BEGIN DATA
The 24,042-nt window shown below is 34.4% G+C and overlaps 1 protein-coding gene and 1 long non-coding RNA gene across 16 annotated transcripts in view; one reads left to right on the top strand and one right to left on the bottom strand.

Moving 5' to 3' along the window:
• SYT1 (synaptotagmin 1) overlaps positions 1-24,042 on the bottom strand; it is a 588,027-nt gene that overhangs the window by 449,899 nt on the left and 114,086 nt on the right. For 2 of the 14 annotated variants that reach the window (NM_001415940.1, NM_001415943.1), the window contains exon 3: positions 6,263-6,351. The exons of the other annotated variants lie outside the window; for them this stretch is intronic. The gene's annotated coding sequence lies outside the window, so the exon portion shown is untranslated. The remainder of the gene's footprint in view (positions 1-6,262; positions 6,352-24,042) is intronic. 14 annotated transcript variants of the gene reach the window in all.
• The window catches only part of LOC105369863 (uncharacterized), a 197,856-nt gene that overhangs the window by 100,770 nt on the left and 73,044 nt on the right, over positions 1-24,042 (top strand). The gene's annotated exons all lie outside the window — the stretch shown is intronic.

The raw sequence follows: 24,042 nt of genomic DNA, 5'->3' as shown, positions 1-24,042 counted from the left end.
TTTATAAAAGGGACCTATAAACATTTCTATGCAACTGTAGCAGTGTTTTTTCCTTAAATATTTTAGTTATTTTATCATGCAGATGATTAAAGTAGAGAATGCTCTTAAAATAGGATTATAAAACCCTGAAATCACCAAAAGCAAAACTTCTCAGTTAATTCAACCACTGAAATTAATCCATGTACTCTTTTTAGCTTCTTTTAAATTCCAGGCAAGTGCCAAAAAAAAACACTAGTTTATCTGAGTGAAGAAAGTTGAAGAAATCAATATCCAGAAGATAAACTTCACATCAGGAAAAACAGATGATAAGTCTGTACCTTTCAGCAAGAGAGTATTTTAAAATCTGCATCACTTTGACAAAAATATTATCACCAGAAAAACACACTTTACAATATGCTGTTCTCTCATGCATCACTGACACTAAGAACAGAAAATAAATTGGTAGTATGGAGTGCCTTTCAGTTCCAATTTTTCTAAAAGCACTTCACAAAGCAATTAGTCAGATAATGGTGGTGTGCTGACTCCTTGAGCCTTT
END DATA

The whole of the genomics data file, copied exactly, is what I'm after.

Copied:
The 24,042-nt window shown below is 34.4% G+C and overlaps 1 protein-coding gene and 1 long non-coding RNA gene across 16 annotated transcripts in view; one reads left to right on the top strand and one right to left on the bottom strand.

Moving 5' to 3' along the window:
• SYT1 (synaptotagmin 1) overlaps positions 1-24,042 on the bottom strand; it is a 588,027-nt gene that overhangs the window by 449,899 nt on the left and 114,086 nt on the right. For 2 of the 14 annotated variants that reach the window (NM_001415940.1, NM_001415943.1), the window contains exon 3: positions 6,263-6,351. The exons of the other annotated variants lie outside the window; for them this stretch is intronic. The gene's annotated coding sequence lies outside the window, so the exon portion shown is untranslated. The remainder of the gene's footprint in view (positions 1-6,262; positions 6,352-24,042) is intronic. 14 annotated transcript variants of the gene reach the window in all.
• The window catches only part of LOC105369863 (uncharacterized), a 197,856-nt gene that overhangs the window by 100,770 nt on the left and 73,044 nt on the right, over positions 1-24,042 (top strand). The gene's annotated exons all lie outside the window — the stretch shown is intronic.

The raw sequence follows: 24,042 nt of genomic DNA, 5'->3' as shown, positions 1-24,042 counted from the left end.
TTTATAAAAGGGACCTATAAACATTTCTATGCAACTGTAGCAGTGTTTTTTCCTTAAATATTTTAGTTATTTTATCATGCAGATGATTAAAGTAGAGAATGCTCTTAAAATAGGATTATAAAACCCTGAAATCACCAAAAGCAAAACTTCTCAGTTAATTCAACCACTGAAATTAATCCATGTACTCTTTTTAGCTTCTTTTAAATTCCAGGCAAGTGCCAAAAAAAAACACTAGTTTATCTGAGTGAAGAAAGTTGAAGAAATCAATATCCAGAAGATAAACTTCACATCAGGAAAAACAGATGATAAGTCTGTACCTTTCAGCAAGAGAGTATTTTAAAATCTGCATCACTTTGACAAAAATATTATCACCAGAAAAACACACTTTACAATATGCTGTTCTCTCATGCATCACTGACACTAAGAACAGAAAATAAATTGGTAGTATGGAGTGCCTTTCAGTTCCAATTTTTCTAAAAGCACTTCACAAAGCAATTAGTCAGATAATGGTGGTGTGCTGACTCCTTGAGCCTTT